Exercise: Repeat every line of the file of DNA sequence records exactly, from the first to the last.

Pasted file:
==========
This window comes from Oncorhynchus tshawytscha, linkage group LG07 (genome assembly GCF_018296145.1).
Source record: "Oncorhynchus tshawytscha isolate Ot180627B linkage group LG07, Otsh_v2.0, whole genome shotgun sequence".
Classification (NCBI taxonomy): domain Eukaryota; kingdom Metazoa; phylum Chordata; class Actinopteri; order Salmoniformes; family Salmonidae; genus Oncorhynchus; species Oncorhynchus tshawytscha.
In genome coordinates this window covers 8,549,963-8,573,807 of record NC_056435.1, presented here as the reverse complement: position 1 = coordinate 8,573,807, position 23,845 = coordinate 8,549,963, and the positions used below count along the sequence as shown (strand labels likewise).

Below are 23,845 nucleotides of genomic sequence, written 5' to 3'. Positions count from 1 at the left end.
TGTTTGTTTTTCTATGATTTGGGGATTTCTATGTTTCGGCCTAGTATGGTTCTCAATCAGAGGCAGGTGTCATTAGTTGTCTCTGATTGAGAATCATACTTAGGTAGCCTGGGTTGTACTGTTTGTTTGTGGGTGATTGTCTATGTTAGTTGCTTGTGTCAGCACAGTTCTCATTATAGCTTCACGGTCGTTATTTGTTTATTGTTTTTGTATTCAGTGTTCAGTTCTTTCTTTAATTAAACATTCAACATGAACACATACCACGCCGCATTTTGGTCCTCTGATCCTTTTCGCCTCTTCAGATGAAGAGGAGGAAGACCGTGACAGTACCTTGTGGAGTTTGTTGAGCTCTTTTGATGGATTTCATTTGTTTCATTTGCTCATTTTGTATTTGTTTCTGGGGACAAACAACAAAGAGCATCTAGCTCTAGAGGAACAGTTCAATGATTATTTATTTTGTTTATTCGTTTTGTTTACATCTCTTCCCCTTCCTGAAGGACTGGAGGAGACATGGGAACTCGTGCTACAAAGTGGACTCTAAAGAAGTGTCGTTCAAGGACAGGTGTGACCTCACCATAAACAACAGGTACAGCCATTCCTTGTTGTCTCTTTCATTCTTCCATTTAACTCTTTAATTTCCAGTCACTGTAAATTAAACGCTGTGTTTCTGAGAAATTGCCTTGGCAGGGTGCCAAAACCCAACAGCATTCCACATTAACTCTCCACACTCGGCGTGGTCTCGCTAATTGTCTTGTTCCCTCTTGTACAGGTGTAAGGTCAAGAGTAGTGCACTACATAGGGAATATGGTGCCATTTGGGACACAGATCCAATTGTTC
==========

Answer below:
This window comes from Oncorhynchus tshawytscha, linkage group LG07 (genome assembly GCF_018296145.1).
Source record: "Oncorhynchus tshawytscha isolate Ot180627B linkage group LG07, Otsh_v2.0, whole genome shotgun sequence".
Classification (NCBI taxonomy): domain Eukaryota; kingdom Metazoa; phylum Chordata; class Actinopteri; order Salmoniformes; family Salmonidae; genus Oncorhynchus; species Oncorhynchus tshawytscha.
In genome coordinates this window covers 8,549,963-8,573,807 of record NC_056435.1, presented here as the reverse complement: position 1 = coordinate 8,573,807, position 23,845 = coordinate 8,549,963, and the positions used below count along the sequence as shown (strand labels likewise).

Below are 23,845 nucleotides of genomic sequence, written 5' to 3'. Positions count from 1 at the left end.
TGTTTGTTTTTCTATGATTTGGGGATTTCTATGTTTCGGCCTAGTATGGTTCTCAATCAGAGGCAGGTGTCATTAGTTGTCTCTGATTGAGAATCATACTTAGGTAGCCTGGGTTGTACTGTTTGTTTGTGGGTGATTGTCTATGTTAGTTGCTTGTGTCAGCACAGTTCTCATTATAGCTTCACGGTCGTTATTTGTTTATTGTTTTTGTATTCAGTGTTCAGTTCTTTCTTTAATTAAACATTCAACATGAACACATACCACGCCGCATTTTGGTCCTCTGATCCTTTTCGCCTCTTCAGATGAAGAGGAGGAAGACCGTGACAGTACCTTGTGGAGTTTGTTGAGCTCTTTTGATGGATTTCATTTGTTTCATTTGCTCATTTTGTATTTGTTTCTGGGGACAAACAACAAAGAGCATCTAGCTCTAGAGGAACAGTTCAATGATTATTTATTTTGTTTATTCGTTTTGTTTACATCTCTTCCCCTTCCTGAAGGACTGGAGGAGACATGGGAACTCGTGCTACAAAGTGGACTCTAAAGAAGTGTCGTTCAAGGACAGGTGTGACCTCACCATAAACAACAGGTACAGCCATTCCTTGTTGTCTCTTTCATTCTTCCATTTAACTCTTTAATTTCCAGTCACTGTAAATTAAACGCTGTGTTTCTGAGAAATTGCCTTGGCAGGGTGCCAAAACCCAACAGCATTCCACATTAACTCTCCACACTCGGCGTGGTCTCGCTAATTGTCTTGTTCCCTCTTGTACAGGTGTAAGGTCAAGAGTAGTGCACTACATAGGGAATATGGTGCCATTTGGGACACAGATCCAATTGTTC